THE LATE MR W. HERAPATH. Mr William Herapath, the well-known chemist & toxieo- logist, one of the founders of the London Chemical So- ( ciety and the Bristol School of Medicine, and Professor of Chemistry and Toxicology at the last-named institu- tion, has just died. Mr Herapatb, who was in his seventy-second year, had been suffering for some time from diabetes, but still persevered with his professional and other pursuits. On Tuesday he took to his bed at his residence, the Manor House, Old Park, Bristol, and be continued sinking until midnight on Thursday, when he breathed his last. The deceased gentleman was the senior magistrate of the Bristol bench, and one of the oldest members of the board of charity trustees. He was an ardent Liberal in politics, and at the time of the first Reform Bill was president of the Bristol Political Union. Mr Herapath was corresponding member of several learned societies, and by his investigations he contributed much to the cause of science. The death of this gentleman, which occurred about midnight on Thursday, will be noted in other localities than that in which he lived and died. While Mr Hera- path's celebrity of course most depend upon his special qualifications as an analytical chemist of great acuteness and dexterity, he was in many respects and on general subjects a man of considerable information and great quickness. He was born in 1797, and was therefore in his 73rd year. His father was a maltster, and after his death Mr Herapath succeeded to the business. This led him to study chemistry in connection with the trade in which he was engaged, and finding a congenial pursuit in the further cultivation of that science, he persevered in his reading and researches until he had attained a thorough acquaintance with it. The first great trial on which he was engaged was -that of Mrs Burdock for poisoning Mrs Smith, in Bristol, some thirty years or more ago, when he attracted great attention by the nicety of his analyses and the discrimination with which he followed up the delicate but conclusive chain of evidence which connected the culprit with the crime of which she was accused. Since then he has been required to make analyses in connection with all the great poisoning cases, and has been opposed to Professor Taylor and others in several instances. In the case of Palmer (the Rugeley poisoner) be was examined for the defence. He was one of the founders of the Chemical Sooiety of London (of which he was a Fellow) and also of the Bristol Medical School, of which he became Professor of Chemistry on its first opening, in 1828.-Bristol Times.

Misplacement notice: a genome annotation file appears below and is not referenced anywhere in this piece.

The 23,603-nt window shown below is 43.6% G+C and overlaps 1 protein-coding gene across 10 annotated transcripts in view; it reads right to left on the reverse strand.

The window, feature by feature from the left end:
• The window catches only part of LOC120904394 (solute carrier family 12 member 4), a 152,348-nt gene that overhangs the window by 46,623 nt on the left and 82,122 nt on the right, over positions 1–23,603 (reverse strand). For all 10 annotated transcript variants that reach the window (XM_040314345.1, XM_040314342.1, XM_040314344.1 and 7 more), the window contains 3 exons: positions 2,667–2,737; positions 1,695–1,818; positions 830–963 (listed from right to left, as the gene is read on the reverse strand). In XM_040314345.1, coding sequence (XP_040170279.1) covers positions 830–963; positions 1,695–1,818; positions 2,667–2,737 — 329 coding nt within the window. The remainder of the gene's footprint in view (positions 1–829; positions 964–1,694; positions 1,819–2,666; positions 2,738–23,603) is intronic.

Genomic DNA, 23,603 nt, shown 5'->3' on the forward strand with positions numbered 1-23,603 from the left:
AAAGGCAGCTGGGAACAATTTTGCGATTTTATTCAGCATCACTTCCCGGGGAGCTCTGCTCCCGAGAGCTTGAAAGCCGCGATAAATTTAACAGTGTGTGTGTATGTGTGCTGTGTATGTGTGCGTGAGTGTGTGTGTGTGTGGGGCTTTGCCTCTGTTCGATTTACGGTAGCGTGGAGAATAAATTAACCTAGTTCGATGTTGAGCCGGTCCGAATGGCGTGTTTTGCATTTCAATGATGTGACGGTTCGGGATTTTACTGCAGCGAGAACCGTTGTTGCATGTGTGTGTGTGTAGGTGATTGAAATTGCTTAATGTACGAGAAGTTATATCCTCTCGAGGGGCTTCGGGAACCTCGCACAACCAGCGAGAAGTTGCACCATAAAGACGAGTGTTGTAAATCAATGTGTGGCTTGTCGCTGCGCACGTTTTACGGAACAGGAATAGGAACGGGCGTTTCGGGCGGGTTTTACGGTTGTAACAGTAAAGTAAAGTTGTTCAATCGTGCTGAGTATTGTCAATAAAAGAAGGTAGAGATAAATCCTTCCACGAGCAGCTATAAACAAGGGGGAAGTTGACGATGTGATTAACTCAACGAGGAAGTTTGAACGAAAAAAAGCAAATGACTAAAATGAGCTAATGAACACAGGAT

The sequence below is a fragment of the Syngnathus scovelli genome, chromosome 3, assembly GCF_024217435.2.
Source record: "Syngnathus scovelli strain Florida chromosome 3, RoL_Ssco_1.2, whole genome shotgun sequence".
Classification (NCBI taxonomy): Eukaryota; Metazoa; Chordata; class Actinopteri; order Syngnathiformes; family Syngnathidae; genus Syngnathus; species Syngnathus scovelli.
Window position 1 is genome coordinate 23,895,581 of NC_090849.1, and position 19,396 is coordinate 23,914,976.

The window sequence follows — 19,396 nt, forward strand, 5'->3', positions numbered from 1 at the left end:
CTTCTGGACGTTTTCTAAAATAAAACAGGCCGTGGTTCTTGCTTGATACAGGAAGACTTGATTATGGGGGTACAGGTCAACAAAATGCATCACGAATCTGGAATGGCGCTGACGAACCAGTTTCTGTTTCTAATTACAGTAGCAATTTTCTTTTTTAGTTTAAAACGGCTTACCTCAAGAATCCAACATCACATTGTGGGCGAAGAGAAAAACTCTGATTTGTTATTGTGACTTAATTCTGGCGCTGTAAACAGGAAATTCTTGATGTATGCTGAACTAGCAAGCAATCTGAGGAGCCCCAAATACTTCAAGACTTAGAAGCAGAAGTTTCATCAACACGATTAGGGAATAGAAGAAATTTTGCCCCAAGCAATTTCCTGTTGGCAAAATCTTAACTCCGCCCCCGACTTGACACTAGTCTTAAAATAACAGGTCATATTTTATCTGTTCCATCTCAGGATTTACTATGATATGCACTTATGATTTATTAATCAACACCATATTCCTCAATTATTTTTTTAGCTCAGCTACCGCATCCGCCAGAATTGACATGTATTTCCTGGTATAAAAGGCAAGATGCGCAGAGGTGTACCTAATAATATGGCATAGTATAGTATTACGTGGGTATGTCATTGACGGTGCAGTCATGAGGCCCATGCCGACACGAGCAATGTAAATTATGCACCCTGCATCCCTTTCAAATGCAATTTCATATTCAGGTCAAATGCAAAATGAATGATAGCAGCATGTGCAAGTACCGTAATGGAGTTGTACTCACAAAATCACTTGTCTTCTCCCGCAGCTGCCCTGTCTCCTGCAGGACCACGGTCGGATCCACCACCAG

THE STRIKE AND RIOT OF MINERS IN BELGIUM.â The Gazette de Mons says, in its last edition of Wed- nesday :âThe journals of Charleroy of this morning con- firm the bad news we received yesterday. The gendar- mery has arrested and taken into the cellulary prison a dozen miners who had committed lamentable disorders at Marcinelle and Gilly. At Marcinelle, about 170 women, evading the vigilance of the gendarmery, pro- ceeded, armed with sticks and pitchforks, to the burgo- master's house, and a scene of extreme violence occurred there: the burgomaster, it is said, was beaten by the furious populace.' WRECK ON THE SCOTCH COAST.âIRVINE, FEB. 11. âWhile the wind was blowing strong from W to W.N.W. yesterday afternoon (states Dr. Gray, Esq,) a steam tug was towing a barque about a mile to the south of the river mouth, when it was seen that the steamer was unable to get the vessel's head to the wind, and she consequently took the ground, and came broadside on to the beach, the sea breaking over her. The Pringle Kidd life beat, of the National Life-boat Institution, was promptly launched to the assistance of those on board, and took off the master, bis wife, and part of the crew. The captain afterwards returned in the life boat to his vessel, when the remainder of the erew and their effects were also brought ashore in safety. The barque was the Kate Agnes, of Saint John's, N.B., bound from Dublin to Troon in ballast, and had a crew of fourteen men. DISCOVERY OF AMMUNITION OUTSIDE GAS WORKS.- At a late hour on Thursday night, a parcel, containing twelve ball cartridges and twenty-three percussion caps, was found secreted under some grass by the towing path of the Surrey Canal, and near the South Metropolitan Gas Works, Old Kent-road. It appears that for several weeks past extra watch has been kept, both day and night, by the police, in consequence of a communication having been made that it was the intention of a body of Fenians to fire the place but what the object of the person could be in concealing the ball cartridges and per- cussion caps as stated, is a matter of conjecture. The ammunition was handed over to the police, and on Fri- day Inspector Digby, of the B division, conveyed the same to Scotland-yard, the authorities at which place will doubtless make the necessary inquiry into the mystery. SERIOUS EXPLOSION OF GAS IN A CRUIlCH.-On Wednesday evening, as the usual service in the Priory Church at Malvern was about to commence, an escape of gas was discovered in the vestry. The clerk endeavoured to ascertain the precise spot at which the leakage had occurred, and whilst so engaged with a candle in his hand a tremendous explosion took plaoe, blowing up the floor of the room, smashing the furniture, tearing the door from its hinges, injuring the organ, and doing other damage to the extent of more than Â£100. The personal injuries sustained were a still more serious result of the explosion. The Rev G. Fisk, L.L.B (tbe vicar), was severely cut on the face and hands, and has received a general shock, which may prove serious to one of his advanced years. The clerk sustained a fracture of the knee, and the verger is much cut and burned about the face. It is believed that the space under the floor had become quite full of gas before the escape was dis- covered. A DESIGN TO VICTIMISE HIGHLANDERS.âOn Thurs- day in the Birmingham Police-court, Charles King, licensed victualler, and William Breckenridge, were brought upon remand charged .with conspiring together and obtaining plates for the purpose of defrauding the British Linen Company's Bank of Scotland. It was stated that the Linen Company's Bank had a singularly good reputation in Scotland, so that the Highlanders driving their cattle into the lowlands for sale rather pre- ferred the company's notes to gold itself. Acting upon this, the prisoners had contemplated purchasing cattle from the Highlanders by forged notes of the company, but fortunately for the Gael, but unfortunately for the prisoners, they applied to a man named Pearson to engrave the plates, and he being an honest man informed his employer, Mr Storer, who communicated with the police. The prisoners were, by the instructions of the police, led on to fully committing themselves in the affair. The examina- tion was adjourned to enable further evidence to be pro- duced. AN UNKNOWN INSTITUTION. â People will be sur- prised to learn that there is in London a Marriage Insti- tution, an office for arranging marriages, that is well- known in all lands of the earth.' We certainly did not know of it; but it is advertised in large letters across two columns of the Augsbwry Gazette, a respectable paper in Germany. The advertisement describes the London Office for Marriages' as the I ancient international in. stitution to facilitate the conclusion of mattimonial al- liances.' Thus it proceeds: The direction of the in- aJlIands-of-the-earth-well-known international mar- riage-arranging institution of England, which can affirm the many happy re'ults of its blessing, rich operations through official and private attestations, offers to all persons desiring to mmafry its mediatory services for the formation of nuptial ties, and remarks respectfully that its family connexions, supported upon long-yeared ex. periences, enable it to satisfy all, even the highest, re- quirements of rank and property. Discretion is uncon- ditionally guaranteed. Ladies will please address in writing, and post paid, to Madame Directoress- Gentlemen to Messrs -1 It is well to note that the great international IDatJtutiou is modestly located in a London suburb not commonly visited by our aristocracy. -Globe. CAUTION TO YoUNG WOMEN.-A.t the Marylebone Police-court a number of young women waited upon Mr Mansfield for his ad"lCo:under the following circum- I stances, and also to ask hun if he could not grant a sum- mons. They elected one as spokeswoman, and she stated that she saw an advertisement in the Clerkenwell News stating that young people were wanted to learn a busi- ness. She went to the addresg, aud was told that on payment of five "u#ines8 would be taught her in ten days after which she would be able to earn thirty- five shillings a week. There were twenty-five young women there, all of whom had paid five shillings each for the instruction. They k had found out it was only a Bwindle.-Mr Mansfield asked what the business was.- Applicant produced a Piece Â°f glass, on which was painted the words, 41Â° memorian. Died 2nd July, 1799,' and said the man gave them a little wooden stand and a small brush, and then for about ten minutes told them how to paint the letters. After being there ten days, the man told tbem they were not quite competent, and t'aat they must have more ^instruction.âIn reply to the magistrate, applicant sai:. the placp wag jn Howell- striot. Paddington,âMr Mansfield said be could not help -ris. B waa sorry for them; it was very indis- t-r to pitri h their money. If he granted a sum- m â b" die not believe they would get redrew. He I hoped the press uld notice the matter to prevent others being dupe. MELANCHOLY SUICIDE.-A shocking case of suicide occurred at Bridlington, on luesday evening last. The daughter of Mr Nicholson, of Bridlington-quay, shoe- maker, aged 20, seems to have contracted a strong par- liality for a young man who visited her last Sunday for the purpose of informing her of the condition of another youug woman who had an immediate claim upon him for marriage. This intelligence seemll to have had a 3"?riou8 effect upon her mind. On Tuesday- evening, ifter preparing tea for the family, abe purchased six- pennyworth of vermin poison, went to a friend's house )n the quay, and inserted the whole of the strychnine powder into a piece of an orange and swallowed it. Two nedical men administered antidotes, but spasms, &o 'rom the poison were so rapid that they were ineffectual, ( md death put an end to her sufferings. The following ( etter was found after her death â1 Commercisfc-build- 1 ngs, Quay Road. Deatf Thomas,âBy the time you I 'eoeive this I shall have done with nil here. I have I wrne it as long as I possibly could. You have gone too ( ar this time. It is more than I can bear. But I feel i ure the Lord will forgive me fcr putting myself to such i .n untimely end, and I shall meet you in Heaven c or since I saw you on Sunday I cquld not content t aysalfin anyplace; and so now I hope that you will t It) relieved, and marry the young woman you have i educed.' t